Attorney: Former Latitude 360 owner could face stiff financial penalties if convicted

Brent Brown is facing 17 counts of failing to pay the IRS payroll taxes from his employees at Latitude 360. One lawyer said Brown could also be looking at some big financial penalties if he’s found guilty. “Failing businesses, one of the first places they’ll try to cut corners is maybe paying taxes because it takes a little while for this to kind of percolate to the top,” said attorney Randy Reep, who is not associated with the case.

Brent Brown is facing 17 counts of failing to pay the IRS payroll taxes from his employees at Latitude 360.

One lawyer said Brown could also be looking at some big financial penalties if he’s found guilty.

“Failing businesses, one of the first places they’ll try to cut corners is maybe paying taxes because it takes a little while for this to kind of percolate to the top,” said attorney Randy Reep, who is not associated with the case.

Reep says we typically see this towards the end of the business.

Latitude 360 opened in Jacksonville in early 2011, originally called Latitude 30.

It was an entertainment complex near the Avenues mall.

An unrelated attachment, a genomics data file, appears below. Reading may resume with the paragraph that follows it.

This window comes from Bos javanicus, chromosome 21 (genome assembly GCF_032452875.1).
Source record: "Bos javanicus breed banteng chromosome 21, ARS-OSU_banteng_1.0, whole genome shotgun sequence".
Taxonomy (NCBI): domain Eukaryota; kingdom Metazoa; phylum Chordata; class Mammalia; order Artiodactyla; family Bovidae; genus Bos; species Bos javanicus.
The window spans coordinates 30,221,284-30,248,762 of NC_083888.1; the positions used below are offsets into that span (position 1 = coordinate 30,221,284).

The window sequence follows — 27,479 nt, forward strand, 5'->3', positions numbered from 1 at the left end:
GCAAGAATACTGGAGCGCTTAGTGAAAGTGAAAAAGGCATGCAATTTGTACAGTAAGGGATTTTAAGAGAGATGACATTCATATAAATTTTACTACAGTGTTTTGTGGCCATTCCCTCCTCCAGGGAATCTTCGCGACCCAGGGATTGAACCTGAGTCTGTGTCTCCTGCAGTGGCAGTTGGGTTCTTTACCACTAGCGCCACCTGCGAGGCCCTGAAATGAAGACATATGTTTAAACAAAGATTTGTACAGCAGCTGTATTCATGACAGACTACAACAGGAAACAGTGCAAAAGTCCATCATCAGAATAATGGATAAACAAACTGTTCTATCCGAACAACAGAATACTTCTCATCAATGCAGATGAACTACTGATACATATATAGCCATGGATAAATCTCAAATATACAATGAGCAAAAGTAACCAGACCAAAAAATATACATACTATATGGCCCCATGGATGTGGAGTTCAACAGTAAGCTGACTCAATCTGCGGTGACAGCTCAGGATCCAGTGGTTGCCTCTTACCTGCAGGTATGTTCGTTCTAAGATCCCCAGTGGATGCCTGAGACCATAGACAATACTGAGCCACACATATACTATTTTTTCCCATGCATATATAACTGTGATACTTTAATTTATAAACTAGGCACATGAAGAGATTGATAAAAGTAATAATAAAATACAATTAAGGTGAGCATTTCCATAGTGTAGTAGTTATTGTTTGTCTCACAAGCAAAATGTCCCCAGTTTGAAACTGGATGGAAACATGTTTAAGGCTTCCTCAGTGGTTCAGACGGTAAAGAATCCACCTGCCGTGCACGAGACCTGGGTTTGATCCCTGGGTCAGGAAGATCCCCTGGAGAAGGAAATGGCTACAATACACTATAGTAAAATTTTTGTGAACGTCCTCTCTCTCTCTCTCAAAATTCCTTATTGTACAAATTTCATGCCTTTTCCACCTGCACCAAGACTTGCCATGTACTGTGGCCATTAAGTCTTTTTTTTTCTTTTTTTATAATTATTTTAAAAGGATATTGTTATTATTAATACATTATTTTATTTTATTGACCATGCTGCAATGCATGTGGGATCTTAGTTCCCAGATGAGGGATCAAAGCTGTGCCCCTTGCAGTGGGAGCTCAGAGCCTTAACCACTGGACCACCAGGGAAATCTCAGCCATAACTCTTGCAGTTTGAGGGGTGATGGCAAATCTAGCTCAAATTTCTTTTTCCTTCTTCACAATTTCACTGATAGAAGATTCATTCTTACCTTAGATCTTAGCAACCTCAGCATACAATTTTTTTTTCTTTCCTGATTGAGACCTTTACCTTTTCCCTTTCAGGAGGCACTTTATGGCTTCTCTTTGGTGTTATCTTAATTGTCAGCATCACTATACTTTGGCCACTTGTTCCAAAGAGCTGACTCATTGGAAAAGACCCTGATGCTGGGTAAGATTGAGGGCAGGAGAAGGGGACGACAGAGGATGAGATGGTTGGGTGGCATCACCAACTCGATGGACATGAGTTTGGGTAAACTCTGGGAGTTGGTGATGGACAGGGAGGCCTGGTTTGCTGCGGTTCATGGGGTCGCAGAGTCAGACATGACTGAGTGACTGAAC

The business was closed in January 2016.

According to the indictment, payroll taxes weren’t paid for employees here in Jacksonville, as well as at three Latitude 360 locations around the country

Over two years, prosecutors say there were more than $1 million in taxes owed.

“There were people who were legitimately hurt to include, frankly, all taxpayers because think about that the 17 failures to withhold tax was a tax that you and I and all your viewers have had to pay” Reep said. “But he didn’t pay on behalf of his 17 employees, notwithstanding he took it out of their paychecks.”

In 2018, Brown was charged in Duval County with failing to send sales taxes to the state. He later pleaded guilty and was given probation.

On Friday, Brown had his first appearance down in Ft. Lauderdale.

He has another hearing on the 19th.

Reep explained how Brown will try to defend himself.

“You’ll typically see in a lot of these defenses is ‘Hey, I wasn’t a very good businessman,’ is different than having what we call the man’s rea, or the intent to commit a crime,” Brown said.

With the announcement of the indictment, former Jacksonville Latitude 360 employees took to Facebook saying, “It’s about time”.

“And the federal government is going to want the money that he failed to withhold provided back to the federal government to make coal,” Reep said. “So he’s looking at some big financial penalties as well, if convicted.”


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